Digital publishing describes the transformation of book content to bytes of data. From that physical space of page turning or opening a portal, to a virtual space meant to draw connections between readers and authors. Audiences are tuning into the screen capabilities of books as a different kind of art form. This digital means of publishing could then invite the reader to use other forms of media or virtual reality to convey a message.  

An example of an immersive digital experience could be that of choosing various options in a reader space that change how the narrative winds through different scenes. These options then feel more like a video game that captures audiences who find reading monotonous or boring, to enjoying the content being shared. This is sort of how artificial intelligence would “write” a book. This immersive experience is more a book of chance or a game of “would you rather?”  This idea comes from the argument that there exists an “erosion of deep literacy.” (Garfinkle and Thomas) Digital space presents its own challenges of literacy absorption. I highly recommend “The Erosion of Deep Literacy” as a resource to help guide digital publishing in todays wave of constant distraction.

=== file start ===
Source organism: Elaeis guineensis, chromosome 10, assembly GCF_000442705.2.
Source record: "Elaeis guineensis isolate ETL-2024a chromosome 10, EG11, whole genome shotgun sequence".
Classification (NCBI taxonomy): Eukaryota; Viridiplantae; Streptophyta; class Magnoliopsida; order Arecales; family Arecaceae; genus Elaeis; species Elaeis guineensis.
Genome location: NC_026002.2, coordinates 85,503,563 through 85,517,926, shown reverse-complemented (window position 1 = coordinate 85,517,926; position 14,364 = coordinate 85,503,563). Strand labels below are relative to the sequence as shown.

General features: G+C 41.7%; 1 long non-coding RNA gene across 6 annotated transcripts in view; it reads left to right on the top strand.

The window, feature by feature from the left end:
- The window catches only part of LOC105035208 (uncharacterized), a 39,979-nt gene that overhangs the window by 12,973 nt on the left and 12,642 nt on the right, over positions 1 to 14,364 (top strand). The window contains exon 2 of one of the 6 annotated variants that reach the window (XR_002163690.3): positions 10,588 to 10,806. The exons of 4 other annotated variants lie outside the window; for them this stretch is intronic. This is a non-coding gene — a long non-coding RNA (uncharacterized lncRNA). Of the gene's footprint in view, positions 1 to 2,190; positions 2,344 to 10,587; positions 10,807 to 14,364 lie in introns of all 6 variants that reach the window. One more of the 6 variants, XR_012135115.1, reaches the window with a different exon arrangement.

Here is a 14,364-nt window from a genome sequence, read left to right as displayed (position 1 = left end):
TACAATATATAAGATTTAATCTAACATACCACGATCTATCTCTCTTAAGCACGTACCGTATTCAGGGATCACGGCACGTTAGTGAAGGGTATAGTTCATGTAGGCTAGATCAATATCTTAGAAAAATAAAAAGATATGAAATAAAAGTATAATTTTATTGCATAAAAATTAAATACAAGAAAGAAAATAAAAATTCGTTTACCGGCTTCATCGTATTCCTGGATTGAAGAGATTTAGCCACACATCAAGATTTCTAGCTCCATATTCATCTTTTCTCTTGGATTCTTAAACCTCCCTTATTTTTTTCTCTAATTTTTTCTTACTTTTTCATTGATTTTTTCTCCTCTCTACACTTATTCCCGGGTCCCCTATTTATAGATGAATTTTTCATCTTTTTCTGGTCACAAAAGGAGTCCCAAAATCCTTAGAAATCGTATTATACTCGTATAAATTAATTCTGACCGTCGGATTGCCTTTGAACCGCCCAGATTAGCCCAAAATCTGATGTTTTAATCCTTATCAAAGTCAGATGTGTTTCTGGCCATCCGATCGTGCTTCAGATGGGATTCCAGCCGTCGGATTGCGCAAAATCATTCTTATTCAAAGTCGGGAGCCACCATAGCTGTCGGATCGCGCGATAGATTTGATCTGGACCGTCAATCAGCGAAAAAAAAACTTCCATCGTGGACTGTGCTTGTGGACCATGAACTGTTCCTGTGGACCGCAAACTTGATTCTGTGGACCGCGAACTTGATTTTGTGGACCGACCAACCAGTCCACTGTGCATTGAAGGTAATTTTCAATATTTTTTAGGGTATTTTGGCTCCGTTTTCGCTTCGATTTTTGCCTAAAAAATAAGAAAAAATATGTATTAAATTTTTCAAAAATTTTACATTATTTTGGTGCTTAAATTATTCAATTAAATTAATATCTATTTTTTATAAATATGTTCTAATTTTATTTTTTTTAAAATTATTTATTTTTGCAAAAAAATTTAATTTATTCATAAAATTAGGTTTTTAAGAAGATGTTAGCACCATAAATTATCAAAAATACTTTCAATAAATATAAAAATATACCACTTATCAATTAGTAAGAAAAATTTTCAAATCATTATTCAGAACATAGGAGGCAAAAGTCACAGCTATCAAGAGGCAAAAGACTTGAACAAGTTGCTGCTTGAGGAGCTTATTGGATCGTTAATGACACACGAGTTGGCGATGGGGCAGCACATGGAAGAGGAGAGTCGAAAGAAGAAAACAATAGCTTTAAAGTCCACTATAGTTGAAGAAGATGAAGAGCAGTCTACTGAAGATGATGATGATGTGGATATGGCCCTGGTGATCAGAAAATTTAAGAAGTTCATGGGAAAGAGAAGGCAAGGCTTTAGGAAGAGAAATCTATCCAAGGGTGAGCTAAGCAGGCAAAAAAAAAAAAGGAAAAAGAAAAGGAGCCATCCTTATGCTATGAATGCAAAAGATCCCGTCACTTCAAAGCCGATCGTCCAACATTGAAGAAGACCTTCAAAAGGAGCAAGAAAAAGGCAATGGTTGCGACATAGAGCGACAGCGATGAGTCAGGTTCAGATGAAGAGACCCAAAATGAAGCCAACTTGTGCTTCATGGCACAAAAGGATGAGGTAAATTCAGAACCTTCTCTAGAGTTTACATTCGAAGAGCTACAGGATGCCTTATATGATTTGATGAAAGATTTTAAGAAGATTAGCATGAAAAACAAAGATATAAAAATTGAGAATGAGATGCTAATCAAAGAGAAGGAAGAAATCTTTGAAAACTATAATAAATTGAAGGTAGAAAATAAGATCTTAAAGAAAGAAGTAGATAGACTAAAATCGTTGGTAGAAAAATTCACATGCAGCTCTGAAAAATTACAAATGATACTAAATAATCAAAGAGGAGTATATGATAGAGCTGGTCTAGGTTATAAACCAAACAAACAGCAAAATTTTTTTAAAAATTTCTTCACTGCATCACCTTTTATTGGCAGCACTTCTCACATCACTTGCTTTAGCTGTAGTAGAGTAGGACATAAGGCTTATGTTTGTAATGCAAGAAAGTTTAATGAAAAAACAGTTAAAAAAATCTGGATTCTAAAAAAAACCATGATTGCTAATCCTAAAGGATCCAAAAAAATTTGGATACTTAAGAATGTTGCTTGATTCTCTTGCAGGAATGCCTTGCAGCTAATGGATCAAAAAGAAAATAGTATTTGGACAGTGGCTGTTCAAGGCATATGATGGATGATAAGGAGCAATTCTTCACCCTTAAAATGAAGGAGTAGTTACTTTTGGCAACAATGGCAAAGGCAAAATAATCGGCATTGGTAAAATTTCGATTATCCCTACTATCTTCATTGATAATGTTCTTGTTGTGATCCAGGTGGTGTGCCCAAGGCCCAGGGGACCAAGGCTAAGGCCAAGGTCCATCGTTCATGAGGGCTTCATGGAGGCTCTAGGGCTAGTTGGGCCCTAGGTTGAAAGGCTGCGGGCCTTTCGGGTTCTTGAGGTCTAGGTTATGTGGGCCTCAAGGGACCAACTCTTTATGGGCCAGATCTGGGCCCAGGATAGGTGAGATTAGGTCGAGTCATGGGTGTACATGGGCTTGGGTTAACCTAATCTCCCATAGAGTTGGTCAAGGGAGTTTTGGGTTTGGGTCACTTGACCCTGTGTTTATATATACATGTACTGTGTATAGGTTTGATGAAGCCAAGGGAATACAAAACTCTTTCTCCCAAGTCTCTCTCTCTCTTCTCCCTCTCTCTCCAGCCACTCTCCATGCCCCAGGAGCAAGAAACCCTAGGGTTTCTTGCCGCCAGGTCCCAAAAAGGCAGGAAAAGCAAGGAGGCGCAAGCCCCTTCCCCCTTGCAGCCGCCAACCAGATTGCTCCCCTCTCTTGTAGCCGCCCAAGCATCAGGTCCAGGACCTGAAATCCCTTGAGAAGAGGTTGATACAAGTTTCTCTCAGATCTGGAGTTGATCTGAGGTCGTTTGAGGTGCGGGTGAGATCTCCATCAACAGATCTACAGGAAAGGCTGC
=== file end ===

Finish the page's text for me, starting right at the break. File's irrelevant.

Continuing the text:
Another quote that had me pondering the books’ existence in digital form is from page 134. Stéphane Mallarmé states, “Everything in the world exists in order to end up as a book.” YES, and therefore every book exists in the world to drive the digital media that comes from the society in which we live. The lives that inspire the content and motivate the author to share with digital world. That is how the inspiration of film or digital media comes to life. Digital publishing then draws connections from content received from print to content transformed into art that is perceived by the audience.  


Works Cited

Borsuk, Amaranth. The Book (the MIT Press Essential Knowledge Series). Illustrated, The MIT Press, 2018.

Garfinkle, Adam, and George Thomas. “The Erosion of Deep Literacy.” National Affairs, Accessed 1 Sept. 2022.

Blog Post #2

American Gods by Neil Gaiman

Folklore: the traditional beliefs, customs, and stories of a community, passed through the generations by word of mouth.